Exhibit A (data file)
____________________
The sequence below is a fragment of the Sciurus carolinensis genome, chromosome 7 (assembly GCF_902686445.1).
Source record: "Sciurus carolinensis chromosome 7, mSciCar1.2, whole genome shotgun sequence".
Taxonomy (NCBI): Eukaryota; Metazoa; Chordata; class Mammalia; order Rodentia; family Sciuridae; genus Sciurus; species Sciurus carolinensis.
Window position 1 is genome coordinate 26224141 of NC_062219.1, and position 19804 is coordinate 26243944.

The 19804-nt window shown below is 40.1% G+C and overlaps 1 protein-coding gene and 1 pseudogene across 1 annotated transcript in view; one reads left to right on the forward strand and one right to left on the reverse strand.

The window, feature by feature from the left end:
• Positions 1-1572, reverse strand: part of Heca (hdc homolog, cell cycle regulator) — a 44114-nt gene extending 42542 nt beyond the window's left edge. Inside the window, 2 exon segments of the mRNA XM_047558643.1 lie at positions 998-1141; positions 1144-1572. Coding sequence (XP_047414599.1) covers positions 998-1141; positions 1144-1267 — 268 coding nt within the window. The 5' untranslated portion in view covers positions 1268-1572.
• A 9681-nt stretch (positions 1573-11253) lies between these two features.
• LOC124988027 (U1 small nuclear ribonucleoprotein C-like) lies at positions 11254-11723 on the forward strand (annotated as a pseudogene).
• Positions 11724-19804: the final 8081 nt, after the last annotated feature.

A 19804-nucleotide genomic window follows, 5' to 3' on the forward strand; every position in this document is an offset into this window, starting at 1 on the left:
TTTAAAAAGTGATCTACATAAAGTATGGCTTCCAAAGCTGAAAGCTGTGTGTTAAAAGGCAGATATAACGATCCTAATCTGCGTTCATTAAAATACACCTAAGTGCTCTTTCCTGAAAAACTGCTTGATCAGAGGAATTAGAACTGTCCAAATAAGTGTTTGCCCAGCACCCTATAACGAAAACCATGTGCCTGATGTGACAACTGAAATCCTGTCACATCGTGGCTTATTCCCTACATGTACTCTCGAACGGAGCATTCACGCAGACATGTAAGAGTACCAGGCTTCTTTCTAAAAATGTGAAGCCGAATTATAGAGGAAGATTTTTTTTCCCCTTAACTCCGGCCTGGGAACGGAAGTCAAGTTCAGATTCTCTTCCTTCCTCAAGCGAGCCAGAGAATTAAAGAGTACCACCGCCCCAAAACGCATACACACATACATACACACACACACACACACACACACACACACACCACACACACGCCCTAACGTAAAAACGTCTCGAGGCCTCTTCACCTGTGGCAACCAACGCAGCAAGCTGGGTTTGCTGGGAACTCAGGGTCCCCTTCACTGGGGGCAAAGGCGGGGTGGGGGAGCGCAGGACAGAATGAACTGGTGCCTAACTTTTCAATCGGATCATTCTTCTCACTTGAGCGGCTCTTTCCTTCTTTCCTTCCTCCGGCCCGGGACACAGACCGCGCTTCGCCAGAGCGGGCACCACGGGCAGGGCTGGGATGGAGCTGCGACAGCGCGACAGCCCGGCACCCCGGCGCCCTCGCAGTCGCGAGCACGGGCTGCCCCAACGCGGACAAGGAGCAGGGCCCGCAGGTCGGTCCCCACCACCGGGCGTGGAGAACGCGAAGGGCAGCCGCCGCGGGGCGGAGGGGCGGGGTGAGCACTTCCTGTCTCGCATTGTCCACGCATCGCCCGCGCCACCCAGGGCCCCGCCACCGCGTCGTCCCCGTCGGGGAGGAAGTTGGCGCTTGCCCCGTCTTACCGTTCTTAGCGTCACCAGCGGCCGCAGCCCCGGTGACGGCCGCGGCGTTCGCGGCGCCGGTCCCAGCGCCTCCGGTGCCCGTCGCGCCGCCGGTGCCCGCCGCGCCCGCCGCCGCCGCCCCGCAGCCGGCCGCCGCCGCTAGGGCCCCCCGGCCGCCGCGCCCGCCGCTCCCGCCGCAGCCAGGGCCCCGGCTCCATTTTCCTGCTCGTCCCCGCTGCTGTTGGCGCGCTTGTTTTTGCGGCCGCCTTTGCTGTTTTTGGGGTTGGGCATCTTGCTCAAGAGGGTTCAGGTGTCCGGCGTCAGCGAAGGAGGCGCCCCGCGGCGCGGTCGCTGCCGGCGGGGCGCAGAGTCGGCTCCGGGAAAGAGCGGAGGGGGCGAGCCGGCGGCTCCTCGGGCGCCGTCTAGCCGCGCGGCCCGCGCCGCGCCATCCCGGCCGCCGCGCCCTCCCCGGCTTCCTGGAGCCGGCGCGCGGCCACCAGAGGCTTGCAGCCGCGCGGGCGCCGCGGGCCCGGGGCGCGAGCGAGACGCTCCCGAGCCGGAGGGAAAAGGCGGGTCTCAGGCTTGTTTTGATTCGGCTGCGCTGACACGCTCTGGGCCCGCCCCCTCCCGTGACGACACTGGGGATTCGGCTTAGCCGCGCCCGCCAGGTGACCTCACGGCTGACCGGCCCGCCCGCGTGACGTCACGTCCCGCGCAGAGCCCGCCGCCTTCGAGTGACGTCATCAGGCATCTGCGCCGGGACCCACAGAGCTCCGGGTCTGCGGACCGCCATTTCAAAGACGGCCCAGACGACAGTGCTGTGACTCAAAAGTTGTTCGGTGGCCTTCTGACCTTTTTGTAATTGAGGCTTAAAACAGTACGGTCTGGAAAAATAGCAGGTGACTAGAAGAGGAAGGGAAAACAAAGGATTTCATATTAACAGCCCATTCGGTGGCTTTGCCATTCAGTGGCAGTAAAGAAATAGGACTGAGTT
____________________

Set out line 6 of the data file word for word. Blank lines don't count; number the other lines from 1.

The window, feature by feature from the left end: